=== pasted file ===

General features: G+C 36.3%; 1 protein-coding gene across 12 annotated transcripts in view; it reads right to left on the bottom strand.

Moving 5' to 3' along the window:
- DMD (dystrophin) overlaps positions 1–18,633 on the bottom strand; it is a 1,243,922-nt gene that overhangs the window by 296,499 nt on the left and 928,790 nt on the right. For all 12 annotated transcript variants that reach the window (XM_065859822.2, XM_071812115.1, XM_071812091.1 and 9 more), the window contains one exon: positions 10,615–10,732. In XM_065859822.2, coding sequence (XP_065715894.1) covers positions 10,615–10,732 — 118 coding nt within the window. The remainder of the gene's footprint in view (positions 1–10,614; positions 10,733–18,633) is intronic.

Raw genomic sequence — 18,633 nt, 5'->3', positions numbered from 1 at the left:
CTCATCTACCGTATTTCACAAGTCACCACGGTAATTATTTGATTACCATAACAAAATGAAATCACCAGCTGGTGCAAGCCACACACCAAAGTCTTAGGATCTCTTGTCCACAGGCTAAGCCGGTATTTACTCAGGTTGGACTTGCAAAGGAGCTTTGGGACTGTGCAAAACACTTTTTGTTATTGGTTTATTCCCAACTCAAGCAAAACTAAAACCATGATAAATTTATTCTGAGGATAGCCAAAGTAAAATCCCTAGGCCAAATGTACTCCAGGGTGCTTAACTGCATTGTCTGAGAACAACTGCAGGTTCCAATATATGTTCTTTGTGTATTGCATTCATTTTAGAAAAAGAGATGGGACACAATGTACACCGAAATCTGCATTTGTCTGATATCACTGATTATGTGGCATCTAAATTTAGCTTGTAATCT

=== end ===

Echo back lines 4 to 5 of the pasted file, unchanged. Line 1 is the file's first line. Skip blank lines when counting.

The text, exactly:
Raw genomic sequence — 18,633 nt, 5'->3', positions numbered from 1 at the left:
CTCATCTACCGTATTTCACAAGTCACCACGGTAATTATTTGATTACCATAACAAAATGAAATCACCAGCTGGTGCAAGCCACACACCAAAGTCTTAGGATCTCTTGTCCACAGGCTAAGCCGGTATTTACTCAGGTTGGACTTGCAAAGGAGCTTTGGGACTGTGCAAAACACTTTTTGTTATTGGTTTATTCCCAACTCAAGCAAAACTAAAACCATGATAAATTTATTCTGAGGATAGCCAAAGTAAAATCCCTAGGCCAAATGTACTCCAGGGTGCTTAACTGCATTGTCTGAGAACAACTGCAGGTTCCAATATATGTTCTTTGTGTATTGCATTCATTTTAGAAAAAGAGATGGGACACAATGTACACCGAAATCTGCATTTGTCTGATATCACTGATTATGTGGCATCTAAATTTAGCTTGTAATCT